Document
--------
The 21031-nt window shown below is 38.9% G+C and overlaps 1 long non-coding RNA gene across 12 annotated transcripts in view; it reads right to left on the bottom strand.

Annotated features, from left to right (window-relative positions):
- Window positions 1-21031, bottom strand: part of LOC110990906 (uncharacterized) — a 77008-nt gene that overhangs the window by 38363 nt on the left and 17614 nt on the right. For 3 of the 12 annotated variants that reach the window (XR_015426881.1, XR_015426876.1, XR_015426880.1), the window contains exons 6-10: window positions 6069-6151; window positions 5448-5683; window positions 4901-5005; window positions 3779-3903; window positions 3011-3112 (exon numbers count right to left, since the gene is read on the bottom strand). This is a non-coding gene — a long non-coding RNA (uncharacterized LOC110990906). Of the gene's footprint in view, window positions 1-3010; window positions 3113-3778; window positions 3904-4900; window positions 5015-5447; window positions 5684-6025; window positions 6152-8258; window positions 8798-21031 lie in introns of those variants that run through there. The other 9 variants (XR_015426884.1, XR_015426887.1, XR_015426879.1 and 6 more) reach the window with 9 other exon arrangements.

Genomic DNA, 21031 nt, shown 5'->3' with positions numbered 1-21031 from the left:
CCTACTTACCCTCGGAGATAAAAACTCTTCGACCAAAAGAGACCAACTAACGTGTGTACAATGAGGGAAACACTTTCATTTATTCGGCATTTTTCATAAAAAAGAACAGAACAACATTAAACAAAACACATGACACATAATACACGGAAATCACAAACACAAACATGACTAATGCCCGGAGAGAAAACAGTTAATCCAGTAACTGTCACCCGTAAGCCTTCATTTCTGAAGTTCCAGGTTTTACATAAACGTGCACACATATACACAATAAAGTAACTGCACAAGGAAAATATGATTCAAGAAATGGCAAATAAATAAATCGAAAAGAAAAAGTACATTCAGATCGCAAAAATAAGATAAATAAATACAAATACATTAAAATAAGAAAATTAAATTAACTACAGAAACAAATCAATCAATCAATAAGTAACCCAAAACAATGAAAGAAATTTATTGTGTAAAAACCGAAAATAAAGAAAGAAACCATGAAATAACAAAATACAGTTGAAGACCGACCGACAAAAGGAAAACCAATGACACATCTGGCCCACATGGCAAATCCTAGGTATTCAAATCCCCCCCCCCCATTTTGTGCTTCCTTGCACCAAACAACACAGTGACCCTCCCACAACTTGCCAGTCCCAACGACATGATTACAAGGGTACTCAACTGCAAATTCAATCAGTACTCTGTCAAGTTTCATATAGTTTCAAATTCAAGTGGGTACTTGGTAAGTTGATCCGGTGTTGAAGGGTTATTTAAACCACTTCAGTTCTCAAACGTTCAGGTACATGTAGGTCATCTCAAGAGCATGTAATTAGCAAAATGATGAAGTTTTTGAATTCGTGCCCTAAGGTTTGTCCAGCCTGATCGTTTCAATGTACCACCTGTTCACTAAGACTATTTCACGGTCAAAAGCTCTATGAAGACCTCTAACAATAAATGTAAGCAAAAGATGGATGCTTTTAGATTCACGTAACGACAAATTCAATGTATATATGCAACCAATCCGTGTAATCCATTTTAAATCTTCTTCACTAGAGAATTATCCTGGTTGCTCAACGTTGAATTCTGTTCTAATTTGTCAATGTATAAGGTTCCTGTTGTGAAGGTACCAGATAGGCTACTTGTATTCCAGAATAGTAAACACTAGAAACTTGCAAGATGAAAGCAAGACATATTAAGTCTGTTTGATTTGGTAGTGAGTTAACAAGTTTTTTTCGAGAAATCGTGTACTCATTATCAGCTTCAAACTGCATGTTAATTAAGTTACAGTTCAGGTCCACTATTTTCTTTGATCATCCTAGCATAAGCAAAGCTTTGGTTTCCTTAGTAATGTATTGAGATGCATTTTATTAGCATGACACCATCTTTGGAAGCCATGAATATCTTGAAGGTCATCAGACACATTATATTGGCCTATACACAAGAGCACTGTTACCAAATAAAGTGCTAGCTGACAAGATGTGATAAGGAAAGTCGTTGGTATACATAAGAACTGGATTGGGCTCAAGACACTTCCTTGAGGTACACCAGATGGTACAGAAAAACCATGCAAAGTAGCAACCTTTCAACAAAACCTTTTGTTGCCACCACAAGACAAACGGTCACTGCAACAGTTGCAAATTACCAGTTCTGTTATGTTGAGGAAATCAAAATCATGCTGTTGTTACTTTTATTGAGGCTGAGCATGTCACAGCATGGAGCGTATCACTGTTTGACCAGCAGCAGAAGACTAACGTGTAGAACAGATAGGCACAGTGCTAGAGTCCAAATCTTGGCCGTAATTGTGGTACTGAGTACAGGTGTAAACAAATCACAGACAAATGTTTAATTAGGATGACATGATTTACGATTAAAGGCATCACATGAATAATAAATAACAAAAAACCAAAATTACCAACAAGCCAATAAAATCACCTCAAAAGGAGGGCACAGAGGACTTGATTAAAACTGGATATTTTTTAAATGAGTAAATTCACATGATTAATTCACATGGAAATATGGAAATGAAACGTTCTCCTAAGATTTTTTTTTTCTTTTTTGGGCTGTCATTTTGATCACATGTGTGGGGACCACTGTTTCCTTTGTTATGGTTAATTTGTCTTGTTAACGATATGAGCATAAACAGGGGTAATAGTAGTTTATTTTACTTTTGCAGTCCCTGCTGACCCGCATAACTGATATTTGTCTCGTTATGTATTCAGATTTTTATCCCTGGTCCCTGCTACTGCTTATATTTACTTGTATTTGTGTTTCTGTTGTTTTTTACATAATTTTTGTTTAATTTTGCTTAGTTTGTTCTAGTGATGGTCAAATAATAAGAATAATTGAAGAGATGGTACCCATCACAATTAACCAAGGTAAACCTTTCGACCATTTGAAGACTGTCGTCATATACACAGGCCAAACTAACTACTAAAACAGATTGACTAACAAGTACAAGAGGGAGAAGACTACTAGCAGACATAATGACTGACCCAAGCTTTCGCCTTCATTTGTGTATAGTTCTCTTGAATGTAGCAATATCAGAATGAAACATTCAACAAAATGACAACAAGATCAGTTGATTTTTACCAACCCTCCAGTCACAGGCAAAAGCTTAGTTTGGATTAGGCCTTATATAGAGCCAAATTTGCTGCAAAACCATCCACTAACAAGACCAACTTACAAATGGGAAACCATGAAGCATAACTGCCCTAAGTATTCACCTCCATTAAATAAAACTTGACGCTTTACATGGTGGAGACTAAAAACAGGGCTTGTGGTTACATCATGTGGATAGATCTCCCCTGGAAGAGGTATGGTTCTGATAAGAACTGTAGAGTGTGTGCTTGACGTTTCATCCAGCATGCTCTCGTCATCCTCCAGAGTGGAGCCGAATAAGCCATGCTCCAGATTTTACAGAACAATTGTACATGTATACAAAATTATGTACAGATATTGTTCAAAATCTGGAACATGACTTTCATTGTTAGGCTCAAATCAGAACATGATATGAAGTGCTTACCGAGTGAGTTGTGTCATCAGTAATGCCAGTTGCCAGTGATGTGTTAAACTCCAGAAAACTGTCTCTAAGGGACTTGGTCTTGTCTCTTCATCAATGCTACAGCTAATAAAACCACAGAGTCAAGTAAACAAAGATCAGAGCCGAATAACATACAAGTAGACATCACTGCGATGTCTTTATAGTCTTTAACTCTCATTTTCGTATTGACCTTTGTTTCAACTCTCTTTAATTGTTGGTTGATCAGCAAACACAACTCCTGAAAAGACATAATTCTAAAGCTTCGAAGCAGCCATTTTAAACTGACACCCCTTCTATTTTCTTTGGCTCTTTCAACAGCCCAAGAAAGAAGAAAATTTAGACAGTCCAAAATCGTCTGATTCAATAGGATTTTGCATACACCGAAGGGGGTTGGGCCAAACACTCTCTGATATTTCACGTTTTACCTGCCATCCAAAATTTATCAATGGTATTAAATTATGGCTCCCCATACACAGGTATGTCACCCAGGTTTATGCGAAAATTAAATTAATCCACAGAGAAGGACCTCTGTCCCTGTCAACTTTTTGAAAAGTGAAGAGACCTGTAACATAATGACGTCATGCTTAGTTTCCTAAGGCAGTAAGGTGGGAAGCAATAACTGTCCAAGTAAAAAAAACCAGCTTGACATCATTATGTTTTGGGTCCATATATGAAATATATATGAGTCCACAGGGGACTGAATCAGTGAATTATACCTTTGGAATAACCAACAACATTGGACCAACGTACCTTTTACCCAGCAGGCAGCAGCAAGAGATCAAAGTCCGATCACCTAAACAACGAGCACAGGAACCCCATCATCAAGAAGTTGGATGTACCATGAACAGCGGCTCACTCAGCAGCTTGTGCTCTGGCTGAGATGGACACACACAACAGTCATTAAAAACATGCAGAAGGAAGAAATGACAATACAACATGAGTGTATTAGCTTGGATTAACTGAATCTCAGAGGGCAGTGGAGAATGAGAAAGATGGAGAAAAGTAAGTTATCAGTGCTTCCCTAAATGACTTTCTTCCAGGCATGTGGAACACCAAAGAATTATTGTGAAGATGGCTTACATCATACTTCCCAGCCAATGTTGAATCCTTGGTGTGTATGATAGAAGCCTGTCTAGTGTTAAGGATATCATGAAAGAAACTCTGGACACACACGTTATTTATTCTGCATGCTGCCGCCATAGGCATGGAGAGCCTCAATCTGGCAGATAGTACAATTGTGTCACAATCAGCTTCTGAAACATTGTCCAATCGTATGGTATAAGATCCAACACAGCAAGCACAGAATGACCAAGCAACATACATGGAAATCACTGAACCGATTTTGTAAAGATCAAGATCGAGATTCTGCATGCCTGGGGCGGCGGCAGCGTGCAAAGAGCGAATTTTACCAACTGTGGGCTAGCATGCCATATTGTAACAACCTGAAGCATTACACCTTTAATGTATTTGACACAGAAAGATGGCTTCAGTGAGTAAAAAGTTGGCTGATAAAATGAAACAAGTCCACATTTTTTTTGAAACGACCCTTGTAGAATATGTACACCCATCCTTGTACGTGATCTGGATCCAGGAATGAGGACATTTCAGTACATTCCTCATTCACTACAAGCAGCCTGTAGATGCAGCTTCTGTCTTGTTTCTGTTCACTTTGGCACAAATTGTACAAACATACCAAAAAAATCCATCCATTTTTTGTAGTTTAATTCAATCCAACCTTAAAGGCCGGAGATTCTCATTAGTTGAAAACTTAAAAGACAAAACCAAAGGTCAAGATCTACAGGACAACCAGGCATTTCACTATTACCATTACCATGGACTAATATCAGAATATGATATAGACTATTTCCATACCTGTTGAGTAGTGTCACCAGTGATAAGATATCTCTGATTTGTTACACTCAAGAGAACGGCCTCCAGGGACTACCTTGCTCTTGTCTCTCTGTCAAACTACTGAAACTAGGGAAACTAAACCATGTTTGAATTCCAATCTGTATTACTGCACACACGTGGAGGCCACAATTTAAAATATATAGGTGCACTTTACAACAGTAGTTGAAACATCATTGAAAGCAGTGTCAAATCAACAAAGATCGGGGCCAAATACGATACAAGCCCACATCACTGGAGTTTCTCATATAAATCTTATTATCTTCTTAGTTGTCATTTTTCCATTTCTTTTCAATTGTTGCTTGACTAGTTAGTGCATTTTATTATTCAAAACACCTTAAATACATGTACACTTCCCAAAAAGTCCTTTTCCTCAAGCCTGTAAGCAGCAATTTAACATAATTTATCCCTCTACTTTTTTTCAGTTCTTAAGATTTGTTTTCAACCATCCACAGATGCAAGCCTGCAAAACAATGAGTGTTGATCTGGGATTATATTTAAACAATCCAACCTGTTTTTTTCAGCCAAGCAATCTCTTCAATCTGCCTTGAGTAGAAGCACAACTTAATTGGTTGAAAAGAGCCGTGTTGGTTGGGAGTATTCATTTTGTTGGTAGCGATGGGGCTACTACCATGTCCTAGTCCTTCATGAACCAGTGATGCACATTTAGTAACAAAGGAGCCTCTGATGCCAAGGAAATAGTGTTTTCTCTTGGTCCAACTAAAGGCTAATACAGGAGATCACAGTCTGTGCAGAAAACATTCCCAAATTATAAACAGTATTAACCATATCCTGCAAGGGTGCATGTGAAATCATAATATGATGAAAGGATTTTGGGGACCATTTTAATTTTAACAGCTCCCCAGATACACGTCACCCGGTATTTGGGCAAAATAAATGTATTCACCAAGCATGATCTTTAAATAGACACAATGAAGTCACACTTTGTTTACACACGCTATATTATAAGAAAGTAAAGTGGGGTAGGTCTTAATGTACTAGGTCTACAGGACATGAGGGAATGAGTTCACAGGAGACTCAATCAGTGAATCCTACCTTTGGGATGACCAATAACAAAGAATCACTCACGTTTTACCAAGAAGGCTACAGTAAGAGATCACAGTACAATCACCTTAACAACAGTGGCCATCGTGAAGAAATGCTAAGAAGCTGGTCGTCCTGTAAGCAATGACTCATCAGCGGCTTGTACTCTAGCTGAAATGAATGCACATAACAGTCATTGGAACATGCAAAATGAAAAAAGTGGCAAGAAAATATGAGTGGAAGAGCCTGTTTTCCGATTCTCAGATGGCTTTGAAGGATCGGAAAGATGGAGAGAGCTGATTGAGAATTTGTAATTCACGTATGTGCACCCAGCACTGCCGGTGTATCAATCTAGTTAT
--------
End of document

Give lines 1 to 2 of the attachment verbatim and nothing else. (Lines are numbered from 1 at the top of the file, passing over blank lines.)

The 21031-nt window shown below is 38.9% G+C and overlaps 1 long non-coding RNA gene across 12 annotated transcripts in view; it reads right to left on the bottom strand.

Annotated features, from left to right (window-relative positions):